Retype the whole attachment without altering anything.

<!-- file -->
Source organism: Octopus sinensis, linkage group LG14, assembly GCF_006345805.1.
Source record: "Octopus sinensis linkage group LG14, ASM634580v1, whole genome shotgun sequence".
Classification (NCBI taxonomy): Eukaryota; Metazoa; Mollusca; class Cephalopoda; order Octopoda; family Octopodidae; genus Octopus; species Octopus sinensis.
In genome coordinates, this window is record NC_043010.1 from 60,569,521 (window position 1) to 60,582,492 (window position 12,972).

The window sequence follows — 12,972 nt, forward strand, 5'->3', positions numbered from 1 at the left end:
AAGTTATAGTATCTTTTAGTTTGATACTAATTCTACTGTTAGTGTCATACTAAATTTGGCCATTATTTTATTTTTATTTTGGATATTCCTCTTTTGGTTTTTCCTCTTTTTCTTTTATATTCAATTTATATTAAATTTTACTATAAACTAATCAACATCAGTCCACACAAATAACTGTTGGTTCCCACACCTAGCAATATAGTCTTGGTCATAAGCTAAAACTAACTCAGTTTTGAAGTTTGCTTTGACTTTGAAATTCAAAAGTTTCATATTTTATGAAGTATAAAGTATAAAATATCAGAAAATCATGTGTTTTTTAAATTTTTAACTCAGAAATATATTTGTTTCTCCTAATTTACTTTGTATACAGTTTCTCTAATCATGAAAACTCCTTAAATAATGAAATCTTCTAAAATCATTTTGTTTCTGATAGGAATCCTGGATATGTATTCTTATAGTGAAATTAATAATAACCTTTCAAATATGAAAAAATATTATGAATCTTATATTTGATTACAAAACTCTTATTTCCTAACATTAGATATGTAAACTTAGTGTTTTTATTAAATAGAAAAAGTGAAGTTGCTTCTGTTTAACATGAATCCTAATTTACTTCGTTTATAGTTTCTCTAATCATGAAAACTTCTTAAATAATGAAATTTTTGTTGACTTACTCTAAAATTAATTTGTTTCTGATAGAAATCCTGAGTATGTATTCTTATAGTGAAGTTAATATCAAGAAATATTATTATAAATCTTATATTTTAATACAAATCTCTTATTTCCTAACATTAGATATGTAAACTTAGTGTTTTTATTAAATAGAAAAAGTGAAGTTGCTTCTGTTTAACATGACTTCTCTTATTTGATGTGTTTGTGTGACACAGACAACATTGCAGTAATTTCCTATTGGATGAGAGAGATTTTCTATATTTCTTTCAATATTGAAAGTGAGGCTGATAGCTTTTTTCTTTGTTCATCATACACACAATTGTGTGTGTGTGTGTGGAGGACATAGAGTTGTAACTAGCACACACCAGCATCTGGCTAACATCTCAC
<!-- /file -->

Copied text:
Source organism: Octopus sinensis, linkage group LG14, assembly GCF_006345805.1.
Source record: "Octopus sinensis linkage group LG14, ASM634580v1, whole genome shotgun sequence".
Classification (NCBI taxonomy): Eukaryota; Metazoa; Mollusca; class Cephalopoda; order Octopoda; family Octopodidae; genus Octopus; species Octopus sinensis.
In genome coordinates, this window is record NC_043010.1 from 60,569,521 (window position 1) to 60,582,492 (window position 12,972).

The window sequence follows — 12,972 nt, forward strand, 5'->3', positions numbered from 1 at the left end:
AAGTTATAGTATCTTTTAGTTTGATACTAATTCTACTGTTAGTGTCATACTAAATTTGGCCATTATTTTATTTTTATTTTGGATATTCCTCTTTTGGTTTTTCCTCTTTTTCTTTTATATTCAATTTATATTAAATTTTACTATAAACTAATCAACATCAGTCCACACAAATAACTGTTGGTTCCCACACCTAGCAATATAGTCTTGGTCATAAGCTAAAACTAACTCAGTTTTGAAGTTTGCTTTGACTTTGAAATTCAAAAGTTTCATATTTTATGAAGTATAAAGTATAAAATATCAGAAAATCATGTGTTTTTTAAATTTTTAACTCAGAAATATATTTGTTTCTCCTAATTTACTTTGTATACAGTTTCTCTAATCATGAAAACTCCTTAAATAATGAAATCTTCTAAAATCATTTTGTTTCTGATAGGAATCCTGGATATGTATTCTTATAGTGAAATTAATAATAACCTTTCAAATATGAAAAAATATTATGAATCTTATATTTGATTACAAAACTCTTATTTCCTAACATTAGATATGTAAACTTAGTGTTTTTATTAAATAGAAAAAGTGAAGTTGCTTCTGTTTAACATGAATCCTAATTTACTTCGTTTATAGTTTCTCTAATCATGAAAACTTCTTAAATAATGAAATTTTTGTTGACTTACTCTAAAATTAATTTGTTTCTGATAGAAATCCTGAGTATGTATTCTTATAGTGAAGTTAATATCAAGAAATATTATTATAAATCTTATATTTTAATACAAATCTCTTATTTCCTAACATTAGATATGTAAACTTAGTGTTTTTATTAAATAGAAAAAGTGAAGTTGCTTCTGTTTAACATGACTTCTCTTATTTGATGTGTTTGTGTGACACAGACAACATTGCAGTAATTTCCTATTGGATGAGAGAGATTTTCTATATTTCTTTCAATATTGAAAGTGAGGCTGATAGCTTTTTTCTTTGTTCATCATACACACAATTGTGTGTGTGTGTGTGGAGGACATAGAGTTGTAACTAGCACACACCAGCATCTGGCTAACATCTCAC